Among the ways to quantify two-way effectiveness is to measure shot attempt differentials, namely Corsi or Fenwick. The former utilises all shots on net, missed shots, and shots taken that are blocked, while the latter utilises just shots on net and missed shots. These serve as a proxy for puck possession, and can indicate whether a player is driving play in the right direction (i.e. towards the opposition net) or not.
Extraskater.com is perhaps the best resource for this. Here is Dan Girardi’s player card for his On-Ice production (5v5) since 2011:
- Overall, Girardi is a very good possession player in the regular season, coming in at over 50% in each of the last three years. He’s on the edge this season, but still breaking even which is no bad thing – his FF% relative to his team-mates however, is not pretty. The Rangers are very slightly worse at 5v5 possession this year than last, but not a huge difference.
- Girardi’s on-ice shooting percentage and on-ice save percentage are very much around league average, adding up to a 99.9 PDO rating indicating his numbers are very much in the realm of his true talent level (i.e. not suffering or benefiting from luck).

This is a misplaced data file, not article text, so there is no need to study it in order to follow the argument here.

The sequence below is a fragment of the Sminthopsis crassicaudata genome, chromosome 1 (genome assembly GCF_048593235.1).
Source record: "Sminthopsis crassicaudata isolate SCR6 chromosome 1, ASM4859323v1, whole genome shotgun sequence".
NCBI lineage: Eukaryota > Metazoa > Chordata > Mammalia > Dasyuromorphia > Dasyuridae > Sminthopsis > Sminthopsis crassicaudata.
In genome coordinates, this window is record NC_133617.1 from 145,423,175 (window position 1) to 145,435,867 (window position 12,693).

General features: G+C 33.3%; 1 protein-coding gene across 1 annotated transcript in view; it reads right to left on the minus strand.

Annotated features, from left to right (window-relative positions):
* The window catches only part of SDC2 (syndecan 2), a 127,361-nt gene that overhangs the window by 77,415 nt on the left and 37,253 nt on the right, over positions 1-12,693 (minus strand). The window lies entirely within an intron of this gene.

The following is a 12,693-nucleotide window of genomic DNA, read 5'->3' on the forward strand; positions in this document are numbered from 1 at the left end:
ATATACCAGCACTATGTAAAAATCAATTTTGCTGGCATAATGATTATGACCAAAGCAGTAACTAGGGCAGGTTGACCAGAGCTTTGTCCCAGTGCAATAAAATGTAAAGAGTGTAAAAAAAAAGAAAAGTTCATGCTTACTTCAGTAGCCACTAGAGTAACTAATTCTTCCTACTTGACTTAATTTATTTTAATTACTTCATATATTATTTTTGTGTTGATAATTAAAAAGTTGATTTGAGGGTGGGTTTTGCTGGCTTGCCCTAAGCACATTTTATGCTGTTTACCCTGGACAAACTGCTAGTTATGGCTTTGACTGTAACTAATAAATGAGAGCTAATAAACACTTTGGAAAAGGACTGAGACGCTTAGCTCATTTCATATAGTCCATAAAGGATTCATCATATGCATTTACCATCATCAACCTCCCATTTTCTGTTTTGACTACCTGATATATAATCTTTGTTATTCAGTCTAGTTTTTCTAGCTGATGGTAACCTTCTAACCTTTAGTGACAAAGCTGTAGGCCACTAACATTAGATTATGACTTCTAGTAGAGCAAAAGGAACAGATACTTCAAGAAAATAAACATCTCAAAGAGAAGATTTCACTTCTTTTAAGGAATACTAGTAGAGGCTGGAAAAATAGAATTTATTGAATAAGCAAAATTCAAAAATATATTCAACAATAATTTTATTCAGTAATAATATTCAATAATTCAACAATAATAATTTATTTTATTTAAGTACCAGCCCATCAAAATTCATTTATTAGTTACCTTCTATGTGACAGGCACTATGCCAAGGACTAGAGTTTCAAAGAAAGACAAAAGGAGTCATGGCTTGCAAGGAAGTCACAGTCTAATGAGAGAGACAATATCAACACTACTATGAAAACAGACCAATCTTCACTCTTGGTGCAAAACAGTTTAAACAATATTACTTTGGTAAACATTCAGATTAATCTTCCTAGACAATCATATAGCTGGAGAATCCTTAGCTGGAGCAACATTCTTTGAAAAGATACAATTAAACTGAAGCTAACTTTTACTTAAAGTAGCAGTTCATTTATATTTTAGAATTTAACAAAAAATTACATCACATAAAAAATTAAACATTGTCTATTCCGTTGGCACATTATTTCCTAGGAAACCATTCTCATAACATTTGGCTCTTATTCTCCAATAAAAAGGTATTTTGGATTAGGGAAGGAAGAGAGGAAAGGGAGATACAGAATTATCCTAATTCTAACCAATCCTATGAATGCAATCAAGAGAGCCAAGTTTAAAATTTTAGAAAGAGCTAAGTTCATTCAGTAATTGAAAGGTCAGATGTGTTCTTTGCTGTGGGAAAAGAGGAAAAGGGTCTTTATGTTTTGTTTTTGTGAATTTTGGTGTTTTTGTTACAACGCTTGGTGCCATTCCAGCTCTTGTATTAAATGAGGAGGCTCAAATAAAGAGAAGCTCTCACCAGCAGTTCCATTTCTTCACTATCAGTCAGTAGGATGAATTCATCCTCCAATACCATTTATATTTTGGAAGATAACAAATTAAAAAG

So possession-wise, Girardi is struggling a bit this season (by his own standards and relative to the rest of his team). What could be effecting this?
We’ve seen how much he’s used, we’ve seen how he’s performed playing those minutes, now let’s look at the context in which he’s played. Robert Vollman’s Player Usage Charts are a wonderful tool for seeing how much a player starts in the offensive or defensive zone, what kind of opposition they play against, and their Corsi numbers in that situation.
Below is Girardi’s 2012/13 season. He was playing the toughest competition on the team among defensemen, was starting less than 50% of the time in the offensive zone, and was still putting up solid Corsi numbers, indicating a strong two-way player. We can also see that Ryan McDonagh is some kind of puck possession freak, playing slightly easier competition but with marginally tougher zonestarts, while dominating the possession game.